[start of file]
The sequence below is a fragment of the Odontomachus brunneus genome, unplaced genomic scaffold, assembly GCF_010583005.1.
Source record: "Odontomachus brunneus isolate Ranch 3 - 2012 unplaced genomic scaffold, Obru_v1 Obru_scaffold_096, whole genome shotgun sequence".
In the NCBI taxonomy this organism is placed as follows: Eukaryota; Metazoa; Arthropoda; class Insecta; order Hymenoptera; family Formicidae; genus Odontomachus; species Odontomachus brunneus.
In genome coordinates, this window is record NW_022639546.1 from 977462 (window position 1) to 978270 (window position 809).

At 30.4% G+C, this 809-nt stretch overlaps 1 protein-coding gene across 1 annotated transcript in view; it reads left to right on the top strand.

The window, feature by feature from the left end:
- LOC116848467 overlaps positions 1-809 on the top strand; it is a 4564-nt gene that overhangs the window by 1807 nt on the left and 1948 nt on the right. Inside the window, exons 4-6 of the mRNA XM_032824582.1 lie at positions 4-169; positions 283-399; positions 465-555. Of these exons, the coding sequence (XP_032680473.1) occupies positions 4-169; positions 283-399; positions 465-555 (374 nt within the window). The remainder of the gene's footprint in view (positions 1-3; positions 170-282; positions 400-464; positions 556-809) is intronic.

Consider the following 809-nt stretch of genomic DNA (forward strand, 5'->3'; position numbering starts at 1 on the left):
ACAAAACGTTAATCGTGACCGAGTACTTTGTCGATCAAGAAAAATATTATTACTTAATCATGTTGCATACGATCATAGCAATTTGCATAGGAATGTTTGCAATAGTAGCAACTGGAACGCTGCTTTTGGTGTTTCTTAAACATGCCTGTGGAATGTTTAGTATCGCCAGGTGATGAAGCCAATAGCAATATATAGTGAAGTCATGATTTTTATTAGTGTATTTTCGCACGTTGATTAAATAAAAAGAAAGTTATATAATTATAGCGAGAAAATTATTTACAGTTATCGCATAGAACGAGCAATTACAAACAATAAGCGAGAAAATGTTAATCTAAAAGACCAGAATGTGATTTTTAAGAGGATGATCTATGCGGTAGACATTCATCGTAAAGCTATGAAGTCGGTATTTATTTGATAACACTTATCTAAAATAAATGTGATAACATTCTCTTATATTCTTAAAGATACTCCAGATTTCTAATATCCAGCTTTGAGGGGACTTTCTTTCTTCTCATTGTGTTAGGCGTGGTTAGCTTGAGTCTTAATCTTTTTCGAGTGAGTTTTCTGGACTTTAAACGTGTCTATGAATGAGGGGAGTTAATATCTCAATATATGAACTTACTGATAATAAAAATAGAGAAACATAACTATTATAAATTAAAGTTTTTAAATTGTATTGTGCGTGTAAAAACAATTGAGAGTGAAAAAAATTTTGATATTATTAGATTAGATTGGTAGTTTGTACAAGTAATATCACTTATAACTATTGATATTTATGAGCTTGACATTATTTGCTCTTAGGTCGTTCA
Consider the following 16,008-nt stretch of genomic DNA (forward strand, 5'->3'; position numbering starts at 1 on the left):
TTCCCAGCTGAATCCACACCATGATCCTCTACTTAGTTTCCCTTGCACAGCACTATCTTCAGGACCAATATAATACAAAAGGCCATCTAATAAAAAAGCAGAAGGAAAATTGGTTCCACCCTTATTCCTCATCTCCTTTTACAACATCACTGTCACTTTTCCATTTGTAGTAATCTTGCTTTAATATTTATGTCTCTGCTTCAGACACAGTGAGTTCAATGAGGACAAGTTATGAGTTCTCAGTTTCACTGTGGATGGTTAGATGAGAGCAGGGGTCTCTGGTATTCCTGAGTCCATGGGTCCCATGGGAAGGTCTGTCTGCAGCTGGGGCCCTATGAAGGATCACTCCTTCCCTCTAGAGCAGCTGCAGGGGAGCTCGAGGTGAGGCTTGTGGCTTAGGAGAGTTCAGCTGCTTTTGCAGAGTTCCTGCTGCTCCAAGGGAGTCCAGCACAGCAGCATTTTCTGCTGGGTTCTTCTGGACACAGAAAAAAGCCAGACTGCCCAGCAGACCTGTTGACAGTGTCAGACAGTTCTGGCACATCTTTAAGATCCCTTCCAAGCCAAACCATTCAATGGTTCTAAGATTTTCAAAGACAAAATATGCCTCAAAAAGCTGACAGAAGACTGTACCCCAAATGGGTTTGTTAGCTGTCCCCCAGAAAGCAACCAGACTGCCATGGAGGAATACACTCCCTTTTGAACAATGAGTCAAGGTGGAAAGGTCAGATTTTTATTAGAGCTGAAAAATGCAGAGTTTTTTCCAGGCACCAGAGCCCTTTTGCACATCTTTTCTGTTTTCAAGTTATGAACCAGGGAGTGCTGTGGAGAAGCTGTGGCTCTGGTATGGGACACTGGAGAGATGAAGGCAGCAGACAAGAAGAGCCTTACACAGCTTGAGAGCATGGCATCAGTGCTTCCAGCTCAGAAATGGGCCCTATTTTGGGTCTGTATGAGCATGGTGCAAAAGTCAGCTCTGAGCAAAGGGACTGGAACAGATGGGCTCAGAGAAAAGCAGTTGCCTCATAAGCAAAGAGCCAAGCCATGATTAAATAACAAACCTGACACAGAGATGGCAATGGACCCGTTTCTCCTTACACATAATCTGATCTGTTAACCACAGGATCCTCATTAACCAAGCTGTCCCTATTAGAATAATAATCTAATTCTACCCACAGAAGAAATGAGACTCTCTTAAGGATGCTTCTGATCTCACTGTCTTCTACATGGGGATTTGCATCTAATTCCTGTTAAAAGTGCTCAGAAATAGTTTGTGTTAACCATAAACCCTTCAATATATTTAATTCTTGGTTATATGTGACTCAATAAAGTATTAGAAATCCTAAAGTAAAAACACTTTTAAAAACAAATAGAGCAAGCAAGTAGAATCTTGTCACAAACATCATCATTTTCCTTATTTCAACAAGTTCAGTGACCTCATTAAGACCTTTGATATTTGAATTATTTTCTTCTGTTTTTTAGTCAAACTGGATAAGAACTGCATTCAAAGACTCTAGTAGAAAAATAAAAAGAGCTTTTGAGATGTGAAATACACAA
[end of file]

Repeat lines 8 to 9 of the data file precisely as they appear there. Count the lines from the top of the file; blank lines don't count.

Consider the following 809-nt stretch of genomic DNA (forward strand, 5'->3'; position numbering starts at 1 on the left):
ACAAAACGTTAATCGTGACCGAGTACTTTGTCGATCAAGAAAAATATTATTACTTAATCATGTTGCATACGATCATAGCAATTTGCATAGGAATGTTTGCAATAGTAGCAACTGGAACGCTGCTTTTGGTGTTTCTTAAACATGCCTGTGGAATGTTTAGTATCGCCAGGTGATGAAGCCAATAGCAATATATAGTGAAGTCATGATTTTTATTAGTGTATTTTCGCACGTTGATTAAATAAAAAGAAAGTTATATAATTATAGCGAGAAAATTATTTACAGTTATCGCATAGAACGAGCAATTACAAACAATAAGCGAGAAAATGTTAATCTAAAAGACCAGAATGTGATTTTTAAGAGGATGATCTATGCGGTAGACATTCATCGTAAAGCTATGAAGTCGGTATTTATTTGATAACACTTATCTAAAATAAATGTGATAACATTCTCTTATATTCTTAAAGATACTCCAGATTTCTAATATCCAGCTTTGAGGGGACTTTCTTTCTTCTCATTGTGTTAGGCGTGGTTAGCTTGAGTCTTAATCTTTTTCGAGTGAGTTTTCTGGACTTTAAACGTGTCTATGAATGAGGGGAGTTAATATCTCAATATATGAACTTACTGATAATAAAAATAGAGAAACATAACTATTATAAATTAAAGTTTTTAAATTGTATTGTGCGTGTAAAAACAATTGAGAGTGAAAAAAATTTTGATATTATTAGATTAGATTGGTAGTTTGTACAAGTAATATCACTTATAACTATTGATATTTATGAGCTTGACATTATTTGCTCTTAGGTCGTTCA